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Walmart fined $110m for chemical dumping


US retail giant Walmart has been fined $110m (£73m) for mishandling hazardous waste in its stores and dumping harmful chemicals in city rubbish bins and sewer systems, it has emerged.

In a suit filed in Los Angeles and San Francisco, the retailer, owner of UK supermarket Asda, pleaded guilty to the charges of illegally handling and disposing of hazardous materials and failing to properly handle pesticides returned to its retail stores by customers across the US.

Walmart failed to train employees in how to deal with hazardous waste and had no program in place to oversee handling, according to court papers filed in San Francisco, leaving waste being managed at store level or improperly transported.

Walmart also pleaded guilty to six misdemeanor counts of negligently violating the Clean Water Act and will pay the fine “to resolve cases alleging violations of federal and state environmental laws”, according to the FBI.

Earlier this month, Walmart came under fire for refusing to sign the Accord on Fire and Building Safety in Bangladesh signed by dozen of other retailers after the collapse of the Rana Plaza factory building in Bangladesh last month.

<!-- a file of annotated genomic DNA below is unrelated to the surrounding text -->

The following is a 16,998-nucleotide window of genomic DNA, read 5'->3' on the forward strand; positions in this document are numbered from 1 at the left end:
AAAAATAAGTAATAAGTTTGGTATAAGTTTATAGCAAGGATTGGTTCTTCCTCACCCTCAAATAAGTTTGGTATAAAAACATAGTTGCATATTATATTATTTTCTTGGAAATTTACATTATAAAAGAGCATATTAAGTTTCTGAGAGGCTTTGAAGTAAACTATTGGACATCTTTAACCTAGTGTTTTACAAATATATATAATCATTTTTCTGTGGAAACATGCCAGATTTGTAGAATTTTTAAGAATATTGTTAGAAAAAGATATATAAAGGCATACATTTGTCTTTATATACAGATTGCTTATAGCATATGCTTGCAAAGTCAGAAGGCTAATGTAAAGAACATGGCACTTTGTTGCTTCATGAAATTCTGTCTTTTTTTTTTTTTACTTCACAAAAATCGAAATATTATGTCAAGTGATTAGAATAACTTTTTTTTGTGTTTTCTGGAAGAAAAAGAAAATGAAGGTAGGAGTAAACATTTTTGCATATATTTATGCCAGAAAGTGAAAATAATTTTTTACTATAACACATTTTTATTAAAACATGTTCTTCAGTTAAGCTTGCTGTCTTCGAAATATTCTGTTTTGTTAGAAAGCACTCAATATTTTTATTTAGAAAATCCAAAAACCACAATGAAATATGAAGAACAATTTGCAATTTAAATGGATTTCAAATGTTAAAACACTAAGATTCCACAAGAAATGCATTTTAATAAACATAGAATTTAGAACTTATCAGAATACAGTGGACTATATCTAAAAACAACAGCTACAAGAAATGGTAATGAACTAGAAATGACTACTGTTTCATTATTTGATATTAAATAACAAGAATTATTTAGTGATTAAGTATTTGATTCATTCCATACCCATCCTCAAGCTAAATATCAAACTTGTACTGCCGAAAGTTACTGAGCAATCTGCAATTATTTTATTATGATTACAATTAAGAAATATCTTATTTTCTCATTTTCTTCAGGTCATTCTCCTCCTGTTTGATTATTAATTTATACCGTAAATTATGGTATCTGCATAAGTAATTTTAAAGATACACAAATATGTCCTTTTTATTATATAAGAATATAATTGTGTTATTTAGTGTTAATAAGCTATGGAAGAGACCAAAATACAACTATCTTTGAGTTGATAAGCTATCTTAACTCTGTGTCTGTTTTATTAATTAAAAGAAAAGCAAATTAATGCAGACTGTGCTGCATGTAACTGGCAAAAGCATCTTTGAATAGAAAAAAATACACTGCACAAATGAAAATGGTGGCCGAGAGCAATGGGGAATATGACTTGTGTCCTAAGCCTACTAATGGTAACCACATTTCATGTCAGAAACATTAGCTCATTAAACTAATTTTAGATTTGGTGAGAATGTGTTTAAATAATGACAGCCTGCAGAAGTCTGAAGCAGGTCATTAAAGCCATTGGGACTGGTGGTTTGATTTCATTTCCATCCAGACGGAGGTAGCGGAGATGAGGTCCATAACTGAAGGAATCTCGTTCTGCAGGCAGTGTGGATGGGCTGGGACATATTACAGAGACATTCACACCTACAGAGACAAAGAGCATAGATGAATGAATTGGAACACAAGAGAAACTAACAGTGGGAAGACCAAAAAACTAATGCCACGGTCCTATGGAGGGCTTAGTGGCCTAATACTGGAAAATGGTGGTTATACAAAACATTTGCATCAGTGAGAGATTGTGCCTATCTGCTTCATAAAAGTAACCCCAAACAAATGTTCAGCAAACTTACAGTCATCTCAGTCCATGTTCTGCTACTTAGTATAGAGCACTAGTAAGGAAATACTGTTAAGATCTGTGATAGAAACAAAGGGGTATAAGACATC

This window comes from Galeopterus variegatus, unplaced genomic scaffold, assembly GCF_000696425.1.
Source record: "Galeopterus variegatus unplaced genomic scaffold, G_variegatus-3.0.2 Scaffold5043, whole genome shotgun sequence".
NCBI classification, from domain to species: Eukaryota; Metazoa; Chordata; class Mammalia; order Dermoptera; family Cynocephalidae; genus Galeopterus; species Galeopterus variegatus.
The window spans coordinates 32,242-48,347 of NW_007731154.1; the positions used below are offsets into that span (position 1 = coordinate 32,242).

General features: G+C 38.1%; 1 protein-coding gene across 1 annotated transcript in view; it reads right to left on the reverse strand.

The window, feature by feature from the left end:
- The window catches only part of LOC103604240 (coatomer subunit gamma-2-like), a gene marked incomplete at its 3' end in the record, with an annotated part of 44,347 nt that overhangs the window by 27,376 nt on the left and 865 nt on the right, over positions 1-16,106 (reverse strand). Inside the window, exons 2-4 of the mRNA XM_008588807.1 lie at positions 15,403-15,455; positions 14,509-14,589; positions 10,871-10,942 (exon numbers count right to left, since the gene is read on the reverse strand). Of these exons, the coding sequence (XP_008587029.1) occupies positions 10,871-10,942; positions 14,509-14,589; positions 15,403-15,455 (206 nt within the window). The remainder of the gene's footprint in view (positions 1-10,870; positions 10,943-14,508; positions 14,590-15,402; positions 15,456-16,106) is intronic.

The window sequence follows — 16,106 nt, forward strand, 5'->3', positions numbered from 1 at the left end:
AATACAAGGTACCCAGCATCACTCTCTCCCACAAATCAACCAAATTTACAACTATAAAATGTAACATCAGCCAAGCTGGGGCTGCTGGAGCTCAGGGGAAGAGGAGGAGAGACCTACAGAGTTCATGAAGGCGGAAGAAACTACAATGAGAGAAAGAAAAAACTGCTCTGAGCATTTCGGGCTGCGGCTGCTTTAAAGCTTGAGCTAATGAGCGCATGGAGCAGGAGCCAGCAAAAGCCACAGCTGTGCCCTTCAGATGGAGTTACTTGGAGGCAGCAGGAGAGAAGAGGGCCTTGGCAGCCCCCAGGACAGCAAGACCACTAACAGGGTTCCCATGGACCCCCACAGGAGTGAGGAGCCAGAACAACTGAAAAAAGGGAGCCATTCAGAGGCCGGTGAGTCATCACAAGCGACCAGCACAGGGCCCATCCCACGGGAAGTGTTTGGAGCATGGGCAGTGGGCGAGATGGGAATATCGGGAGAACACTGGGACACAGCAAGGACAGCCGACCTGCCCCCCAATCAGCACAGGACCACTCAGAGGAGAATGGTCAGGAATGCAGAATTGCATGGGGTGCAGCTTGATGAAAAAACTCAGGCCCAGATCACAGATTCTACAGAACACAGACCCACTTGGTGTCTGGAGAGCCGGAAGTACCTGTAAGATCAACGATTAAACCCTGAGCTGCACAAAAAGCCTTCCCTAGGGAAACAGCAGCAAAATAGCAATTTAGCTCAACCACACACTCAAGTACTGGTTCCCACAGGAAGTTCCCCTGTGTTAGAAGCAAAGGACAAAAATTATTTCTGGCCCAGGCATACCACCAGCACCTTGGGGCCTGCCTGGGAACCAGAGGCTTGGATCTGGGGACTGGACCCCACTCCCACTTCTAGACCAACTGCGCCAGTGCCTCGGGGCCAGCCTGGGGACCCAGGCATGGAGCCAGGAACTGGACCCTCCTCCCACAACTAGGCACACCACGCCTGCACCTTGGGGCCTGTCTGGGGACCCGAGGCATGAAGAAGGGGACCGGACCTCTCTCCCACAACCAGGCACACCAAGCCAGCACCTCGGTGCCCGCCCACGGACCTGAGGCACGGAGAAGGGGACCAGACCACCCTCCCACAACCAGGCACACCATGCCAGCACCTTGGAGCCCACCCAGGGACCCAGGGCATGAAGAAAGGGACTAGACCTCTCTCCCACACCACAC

Ignacia S. Moreno, Assistant Attorney General for the Justice Department’s Environment and Natural Resources Division, said of the environmental case: “By improperly handling hazardous waste, pesticides, and other materials in violation of federal laws, Walmart put the public and the environment at risk and gained an unfair economic advantage over other companies.

“Today, Walmart acknowledged responsibility for violations of federal laws and will pay significant fines and penalties, which will, in part, fund important environmental projects in the communities impacted by the violations and help prevent future harm to the environment.”

Published on Wednesday 29 May by Editorial Assistant

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